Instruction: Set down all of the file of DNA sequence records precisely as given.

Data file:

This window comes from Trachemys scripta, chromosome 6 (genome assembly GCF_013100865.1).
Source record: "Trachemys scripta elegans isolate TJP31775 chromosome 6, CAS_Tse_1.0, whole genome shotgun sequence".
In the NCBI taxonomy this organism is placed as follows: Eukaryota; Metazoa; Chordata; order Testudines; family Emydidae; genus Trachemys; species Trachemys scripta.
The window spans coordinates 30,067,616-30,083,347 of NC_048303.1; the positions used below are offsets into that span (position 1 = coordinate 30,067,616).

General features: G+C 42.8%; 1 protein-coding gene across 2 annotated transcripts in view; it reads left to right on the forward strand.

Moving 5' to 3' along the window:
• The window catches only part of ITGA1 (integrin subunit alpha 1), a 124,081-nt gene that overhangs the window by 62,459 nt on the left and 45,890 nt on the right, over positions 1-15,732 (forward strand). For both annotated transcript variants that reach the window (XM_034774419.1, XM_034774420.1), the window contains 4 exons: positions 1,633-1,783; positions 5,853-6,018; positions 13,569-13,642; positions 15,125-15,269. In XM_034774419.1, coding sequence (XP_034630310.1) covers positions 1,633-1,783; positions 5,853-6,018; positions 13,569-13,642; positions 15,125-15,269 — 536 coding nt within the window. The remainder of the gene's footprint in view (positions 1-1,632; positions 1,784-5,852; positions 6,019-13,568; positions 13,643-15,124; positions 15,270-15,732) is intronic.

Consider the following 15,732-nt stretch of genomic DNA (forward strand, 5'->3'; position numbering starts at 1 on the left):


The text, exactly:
This window comes from Trachemys scripta, chromosome 6 (genome assembly GCF_013100865.1).
Source record: "Trachemys scripta elegans isolate TJP31775 chromosome 6, CAS_Tse_1.0, whole genome shotgun sequence".
In the NCBI taxonomy this organism is placed as follows: Eukaryota; Metazoa; Chordata; order Testudines; family Emydidae; genus Trachemys; species Trachemys scripta.
The window spans coordinates 30,067,616-30,083,347 of NC_048303.1; the positions used below are offsets into that span (position 1 = coordinate 30,067,616).

General features: G+C 42.8%; 1 protein-coding gene across 2 annotated transcripts in view; it reads left to right on the forward strand.

Moving 5' to 3' along the window:
• The window catches only part of ITGA1 (integrin subunit alpha 1), a 124,081-nt gene that overhangs the window by 62,459 nt on the left and 45,890 nt on the right, over positions 1-15,732 (forward strand). For both annotated transcript variants that reach the window (XM_034774419.1, XM_034774420.1), the window contains 4 exons: positions 1,633-1,783; positions 5,853-6,018; positions 13,569-13,642; positions 15,125-15,269. In XM_034774419.1, coding sequence (XP_034630310.1) covers positions 1,633-1,783; positions 5,853-6,018; positions 13,569-13,642; positions 15,125-15,269 — 536 coding nt within the window. The remainder of the gene's footprint in view (positions 1-1,632; positions 1,784-5,852; positions 6,019-13,568; positions 13,643-15,124; positions 15,270-15,732) is intronic.

Consider the following 15,732-nt stretch of genomic DNA (forward strand, 5'->3'; position numbering starts at 1 on the left):